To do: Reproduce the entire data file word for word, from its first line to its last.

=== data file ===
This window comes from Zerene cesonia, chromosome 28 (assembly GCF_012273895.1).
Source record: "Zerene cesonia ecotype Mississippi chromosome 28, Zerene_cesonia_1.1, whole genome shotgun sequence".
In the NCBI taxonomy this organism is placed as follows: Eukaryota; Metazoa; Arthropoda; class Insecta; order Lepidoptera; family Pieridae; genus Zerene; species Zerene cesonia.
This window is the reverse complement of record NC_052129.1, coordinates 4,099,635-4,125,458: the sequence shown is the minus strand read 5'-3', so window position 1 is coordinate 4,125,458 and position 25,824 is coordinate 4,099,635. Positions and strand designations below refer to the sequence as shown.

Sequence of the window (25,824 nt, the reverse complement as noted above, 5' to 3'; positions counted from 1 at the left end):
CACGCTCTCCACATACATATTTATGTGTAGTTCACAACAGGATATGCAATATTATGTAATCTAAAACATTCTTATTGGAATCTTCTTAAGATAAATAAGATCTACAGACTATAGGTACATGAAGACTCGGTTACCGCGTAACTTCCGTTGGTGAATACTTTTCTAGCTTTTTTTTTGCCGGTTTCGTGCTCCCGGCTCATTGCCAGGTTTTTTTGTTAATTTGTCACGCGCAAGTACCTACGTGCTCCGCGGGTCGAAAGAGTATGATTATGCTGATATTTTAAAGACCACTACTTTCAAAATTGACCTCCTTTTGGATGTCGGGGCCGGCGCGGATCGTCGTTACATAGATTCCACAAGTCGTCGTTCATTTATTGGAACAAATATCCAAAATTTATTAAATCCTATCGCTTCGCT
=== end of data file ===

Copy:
This window comes from Zerene cesonia, chromosome 28 (assembly GCF_012273895.1).
Source record: "Zerene cesonia ecotype Mississippi chromosome 28, Zerene_cesonia_1.1, whole genome shotgun sequence".
In the NCBI taxonomy this organism is placed as follows: Eukaryota; Metazoa; Arthropoda; class Insecta; order Lepidoptera; family Pieridae; genus Zerene; species Zerene cesonia.
This window is the reverse complement of record NC_052129.1, coordinates 4,099,635-4,125,458: the sequence shown is the minus strand read 5'-3', so window position 1 is coordinate 4,125,458 and position 25,824 is coordinate 4,099,635. Positions and strand designations below refer to the sequence as shown.

Sequence of the window (25,824 nt, the reverse complement as noted above, 5' to 3'; positions counted from 1 at the left end):
CACGCTCTCCACATACATATTTATGTGTAGTTCACAACAGGATATGCAATATTATGTAATCTAAAACATTCTTATTGGAATCTTCTTAAGATAAATAAGATCTACAGACTATAGGTACATGAAGACTCGGTTACCGCGTAACTTCCGTTGGTGAATACTTTTCTAGCTTTTTTTTTGCCGGTTTCGTGCTCCCGGCTCATTGCCAGGTTTTTTTGTTAATTTGTCACGCGCAAGTACCTACGTGCTCCGCGGGTCGAAAGAGTATGATTATGCTGATATTTTAAAGACCACTACTTTCAAAATTGACCTCCTTTTGGATGTCGGGGCCGGCGCGGATCGTCGTTACATAGATTCCACAAGTCGTCGTTCATTTATTGGAACAAATATCCAAAATTTATTAAATCCTATCGCTTCGCT